Mainland wins major share of ship orders

PUBLISHED : Tuesday, 11 September, 2007, 12:00am
UPDATED : Tuesday, 11 September, 2007, 12:00am

China has overtaken South Korea as the world's largest shipbuilder - at least in terms of new orders, with a 165 per cent increase in the first half - according to the State Oceanic Administration.

Mainland yards booked orders for new ships totalling 42.6 million tonnes in the first six months, representing 42 per cent of the global market. The administration did not provide updated figures for its Asian counterparts. But, in the first four months, Korea accounted for 34.3 per cent of the new order market, followed by 6 per cent for Japan.

In terms of vessel completion, however, the nation still lagged.

Mainland shipyards delivered vessels totalling 7.6 million tonnes in the first half, or 19 per cent of the global market. Because of a worldwide backlog, it takes two or three years to deliver a ship.

The mainland jumped to third place in shipbuilding last year, and is aiming to outstrip its rivals by 2015 through an extensive expansion programme on the Yangtze River. With new orders flowing in at a record rate, it may meet its goal earlier than expected.

Korea could maintain its position as No 1 for the next two to three years based on soaring demand for its gas and oil carriers, according to an April report funded by Samsung Heavy Industries, one of the world's biggest shipbuilders. 'But the real challenge will begin soon after the first phase of the massive expansion at the Yangtze River shipyards is concluded,' the report said.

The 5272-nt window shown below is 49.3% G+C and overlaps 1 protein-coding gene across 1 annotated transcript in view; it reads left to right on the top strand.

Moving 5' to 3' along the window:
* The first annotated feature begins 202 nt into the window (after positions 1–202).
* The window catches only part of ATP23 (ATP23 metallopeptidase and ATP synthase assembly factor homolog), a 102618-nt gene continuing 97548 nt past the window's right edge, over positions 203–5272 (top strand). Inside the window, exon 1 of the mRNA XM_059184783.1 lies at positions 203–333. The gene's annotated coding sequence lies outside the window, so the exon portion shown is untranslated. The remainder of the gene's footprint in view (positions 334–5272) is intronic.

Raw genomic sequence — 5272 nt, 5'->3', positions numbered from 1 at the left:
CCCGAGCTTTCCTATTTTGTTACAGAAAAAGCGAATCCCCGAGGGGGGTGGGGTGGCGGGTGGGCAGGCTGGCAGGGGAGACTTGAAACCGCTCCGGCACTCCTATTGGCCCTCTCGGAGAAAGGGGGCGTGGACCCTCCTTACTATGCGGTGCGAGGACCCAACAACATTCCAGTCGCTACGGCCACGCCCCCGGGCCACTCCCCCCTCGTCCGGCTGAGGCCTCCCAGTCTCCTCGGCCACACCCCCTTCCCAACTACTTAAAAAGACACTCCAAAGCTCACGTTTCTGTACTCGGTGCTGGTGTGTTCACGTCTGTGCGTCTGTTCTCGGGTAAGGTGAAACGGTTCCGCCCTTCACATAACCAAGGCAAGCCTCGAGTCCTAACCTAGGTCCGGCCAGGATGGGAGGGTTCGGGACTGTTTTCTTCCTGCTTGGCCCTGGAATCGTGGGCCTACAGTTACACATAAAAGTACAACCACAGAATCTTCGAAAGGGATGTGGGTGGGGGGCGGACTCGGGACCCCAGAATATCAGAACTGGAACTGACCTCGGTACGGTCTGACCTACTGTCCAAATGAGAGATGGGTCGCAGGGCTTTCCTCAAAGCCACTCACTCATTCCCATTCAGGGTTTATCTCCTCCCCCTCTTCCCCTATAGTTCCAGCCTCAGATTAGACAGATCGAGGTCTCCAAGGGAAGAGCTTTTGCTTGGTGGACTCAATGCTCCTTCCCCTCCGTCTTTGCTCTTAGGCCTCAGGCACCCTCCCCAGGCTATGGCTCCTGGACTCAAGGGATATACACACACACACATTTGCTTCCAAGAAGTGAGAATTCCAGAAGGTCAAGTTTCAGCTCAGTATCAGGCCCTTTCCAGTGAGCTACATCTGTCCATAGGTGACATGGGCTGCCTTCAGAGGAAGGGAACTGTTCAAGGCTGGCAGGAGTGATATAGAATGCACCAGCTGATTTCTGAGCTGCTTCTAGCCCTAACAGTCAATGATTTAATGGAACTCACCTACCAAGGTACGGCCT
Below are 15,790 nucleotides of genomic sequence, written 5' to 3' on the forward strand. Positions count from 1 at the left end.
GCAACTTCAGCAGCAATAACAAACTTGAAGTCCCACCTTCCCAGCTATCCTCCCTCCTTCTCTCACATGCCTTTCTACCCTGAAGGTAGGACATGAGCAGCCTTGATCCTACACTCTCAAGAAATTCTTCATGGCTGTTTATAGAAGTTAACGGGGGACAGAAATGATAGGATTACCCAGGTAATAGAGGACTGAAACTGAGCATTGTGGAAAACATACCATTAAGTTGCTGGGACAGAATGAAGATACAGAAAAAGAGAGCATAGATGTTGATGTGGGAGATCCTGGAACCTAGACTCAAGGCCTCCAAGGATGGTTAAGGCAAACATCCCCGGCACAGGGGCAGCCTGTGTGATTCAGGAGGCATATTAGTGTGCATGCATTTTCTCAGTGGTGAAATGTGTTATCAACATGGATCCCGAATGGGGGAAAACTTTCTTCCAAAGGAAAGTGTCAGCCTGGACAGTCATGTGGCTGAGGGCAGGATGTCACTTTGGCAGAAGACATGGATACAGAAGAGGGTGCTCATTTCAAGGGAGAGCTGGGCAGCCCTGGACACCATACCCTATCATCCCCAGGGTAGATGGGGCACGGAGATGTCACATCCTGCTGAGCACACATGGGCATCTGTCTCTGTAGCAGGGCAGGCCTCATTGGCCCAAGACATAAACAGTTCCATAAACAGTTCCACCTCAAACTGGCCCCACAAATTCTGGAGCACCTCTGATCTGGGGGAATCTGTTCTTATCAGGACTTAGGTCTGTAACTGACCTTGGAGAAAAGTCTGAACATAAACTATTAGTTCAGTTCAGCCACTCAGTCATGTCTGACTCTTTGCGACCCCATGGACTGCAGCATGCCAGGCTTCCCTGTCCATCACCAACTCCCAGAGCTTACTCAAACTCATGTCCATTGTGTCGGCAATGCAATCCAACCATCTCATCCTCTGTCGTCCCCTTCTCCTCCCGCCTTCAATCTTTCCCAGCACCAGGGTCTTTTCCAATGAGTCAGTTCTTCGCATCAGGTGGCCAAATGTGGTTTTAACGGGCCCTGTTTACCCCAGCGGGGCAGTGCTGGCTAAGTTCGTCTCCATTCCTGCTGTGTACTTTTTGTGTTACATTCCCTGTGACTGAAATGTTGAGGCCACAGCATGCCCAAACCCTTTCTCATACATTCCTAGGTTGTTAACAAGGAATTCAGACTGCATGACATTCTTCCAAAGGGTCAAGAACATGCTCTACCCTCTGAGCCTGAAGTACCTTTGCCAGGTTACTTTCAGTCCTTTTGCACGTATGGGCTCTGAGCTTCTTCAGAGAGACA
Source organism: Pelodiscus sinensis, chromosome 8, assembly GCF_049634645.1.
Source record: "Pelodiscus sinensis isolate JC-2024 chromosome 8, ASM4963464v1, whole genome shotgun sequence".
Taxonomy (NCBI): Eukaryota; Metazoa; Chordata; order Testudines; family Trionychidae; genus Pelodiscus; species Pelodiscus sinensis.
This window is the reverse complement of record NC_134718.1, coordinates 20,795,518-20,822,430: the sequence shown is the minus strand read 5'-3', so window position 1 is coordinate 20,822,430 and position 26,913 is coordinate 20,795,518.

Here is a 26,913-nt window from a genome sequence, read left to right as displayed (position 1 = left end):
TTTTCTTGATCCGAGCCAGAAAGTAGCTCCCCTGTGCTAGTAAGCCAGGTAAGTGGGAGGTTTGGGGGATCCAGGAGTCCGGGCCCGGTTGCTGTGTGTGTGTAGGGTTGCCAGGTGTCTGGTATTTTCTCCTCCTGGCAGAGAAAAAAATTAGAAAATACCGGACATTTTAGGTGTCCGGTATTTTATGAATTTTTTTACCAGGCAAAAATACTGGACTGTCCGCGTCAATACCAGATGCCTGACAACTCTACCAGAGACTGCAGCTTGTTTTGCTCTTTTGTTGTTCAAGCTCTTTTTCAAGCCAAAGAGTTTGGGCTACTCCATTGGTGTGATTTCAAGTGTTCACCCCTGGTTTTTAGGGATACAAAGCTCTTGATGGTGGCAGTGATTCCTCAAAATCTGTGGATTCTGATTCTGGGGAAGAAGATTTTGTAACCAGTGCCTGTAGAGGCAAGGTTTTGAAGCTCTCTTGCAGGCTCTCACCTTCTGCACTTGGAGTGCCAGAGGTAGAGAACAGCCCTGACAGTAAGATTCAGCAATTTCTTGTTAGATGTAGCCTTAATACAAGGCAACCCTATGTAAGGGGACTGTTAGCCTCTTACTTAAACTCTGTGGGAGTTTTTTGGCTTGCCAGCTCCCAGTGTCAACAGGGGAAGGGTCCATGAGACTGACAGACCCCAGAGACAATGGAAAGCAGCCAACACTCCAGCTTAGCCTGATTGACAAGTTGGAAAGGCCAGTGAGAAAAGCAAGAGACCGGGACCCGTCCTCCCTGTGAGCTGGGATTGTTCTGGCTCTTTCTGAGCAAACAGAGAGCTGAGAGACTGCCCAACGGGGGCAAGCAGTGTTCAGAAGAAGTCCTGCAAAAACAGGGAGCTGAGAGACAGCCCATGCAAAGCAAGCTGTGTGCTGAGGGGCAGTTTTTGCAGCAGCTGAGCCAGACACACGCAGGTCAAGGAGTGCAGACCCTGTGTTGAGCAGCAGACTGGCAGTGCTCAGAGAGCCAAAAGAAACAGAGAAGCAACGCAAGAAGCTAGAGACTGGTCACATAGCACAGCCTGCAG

China State Shipbuilding Corp has just finished its back-door listing and injected 12 billion yuan of its civil shipbuilding assets into its Shanghai-listed subsidiary, giving it a bigger platform from which to raise funds for expansion on the Yangtze River and in Guangzhou.

The combined capacity of the shipyards will increase to 14 million tonnes by 2015 from four million tonnes now. By 2010, the combined capacity of the mainland's shipyards will total 25 million tonnes, up from 12 million tonnes in 2005.